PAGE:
And while Pete’s original crew members have long since returned home, they’ve been replaced by new volunteers who have flown in to help.

Pete is not in Mosul when he meets with Huck in mid-June. He’s at home in a half-finished housing development in Erbil, writing to-do lists on the villa’s front window with a whiteboard marker.

Deep in personal debt, Pete’s waiting to hear whether a promised tranche of funding has been approved. Taking a moment to reflect, the medic lights a cigarette and sits back on the couch, one of the few furnishings in a largely empty house.

After surviving on private donations, Pete is now running his own NGO – Global Response Management (GRM) – and fighting for his share of the funds being donated to established humanitarian organisations.

“Before that, everything was beg, borrow, steal – for months – with the occasional private donation or a company sending us a shipment when they read an article about us,” he says.

He still has text messages from a US military officer who demanded that he stop canvassing organisations for medical supplies. Sometime after this, overawed by the scale of the crisis, Pete decided to go legit, forming GRM in February.

“We knew that we couldn’t keep operating forever on a hope and dream,” he says. It’s been a rough transition. “I did a full-on, face-first dive into the pool of bullshit that is the international aid community,” Pete says. “I went from treating patients to treating people’s agendas.”

Photo by Alex Kay Potter

Photo by Alex Kay Potter

In March, GRM signed its first contract to provide frontline medical care to injured civilians. Now, in mid-June, they’re over halfway through the project but have so far only received three per cent of the funding.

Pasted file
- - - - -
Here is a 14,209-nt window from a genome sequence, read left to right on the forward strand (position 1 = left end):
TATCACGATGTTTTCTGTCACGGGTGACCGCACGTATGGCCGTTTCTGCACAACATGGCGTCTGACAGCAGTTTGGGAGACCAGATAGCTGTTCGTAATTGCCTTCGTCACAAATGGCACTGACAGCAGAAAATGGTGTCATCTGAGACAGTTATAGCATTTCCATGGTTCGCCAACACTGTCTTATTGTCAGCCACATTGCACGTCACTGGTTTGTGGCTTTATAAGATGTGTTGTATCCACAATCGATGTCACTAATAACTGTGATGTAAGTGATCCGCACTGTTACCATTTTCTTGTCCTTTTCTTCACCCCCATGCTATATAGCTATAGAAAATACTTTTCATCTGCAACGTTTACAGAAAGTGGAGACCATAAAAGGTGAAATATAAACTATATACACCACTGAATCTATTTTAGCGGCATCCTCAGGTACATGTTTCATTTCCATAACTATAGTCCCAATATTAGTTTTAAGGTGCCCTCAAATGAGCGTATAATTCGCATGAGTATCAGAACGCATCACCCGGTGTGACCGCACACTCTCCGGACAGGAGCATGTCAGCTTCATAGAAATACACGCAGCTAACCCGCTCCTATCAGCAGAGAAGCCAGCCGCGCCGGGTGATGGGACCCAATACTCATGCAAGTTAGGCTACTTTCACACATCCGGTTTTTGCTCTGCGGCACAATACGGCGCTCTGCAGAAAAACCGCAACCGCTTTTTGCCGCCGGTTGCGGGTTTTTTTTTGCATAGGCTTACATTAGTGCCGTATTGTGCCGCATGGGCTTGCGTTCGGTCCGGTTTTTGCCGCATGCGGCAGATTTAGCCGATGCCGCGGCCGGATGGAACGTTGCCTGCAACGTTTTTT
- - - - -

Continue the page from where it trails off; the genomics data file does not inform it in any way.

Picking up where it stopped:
“I was told that 10 days after the contract was signed, we’d get money,” he says. “That was 34 days ago.” The hold up is bureaucracy, Pete believes. “That’s inherent in the NGO system,” he says. “Bureaucracy is just a nice way of saying ‘bullshit excuse’.”

As a newcomer to the humanitarian industry, Pete was ignorant of its accounting and accountability practices. He had to learn rapidly, going from administering intravenous fluids and painkillers to writing budgets and collecting receipts.

It irks him that he’s doing this rather than saving lives, leaving him with the impression that he’s being played “like a fucking fiddle”.

While waiting for funds to come through, Pete has struggled to keep the clinic running. GRM has taken on around $100,000 of debt, he says, and he owes $33,000 personally.

But despite the perilous financials, Pete is determined to continue.

“You can’t just shut up shop one day and say, ‘Sorry we can’t treat your son today, we didn’t get funding,’” he says, stabbing out his cigarette, clearly ready to return to his to-do lists. “That’s insanity.”

This article appears in Huck 61 – The No Regrets Issue. Buy it in the Huck Shop or subscribe to make sure you never miss another issue.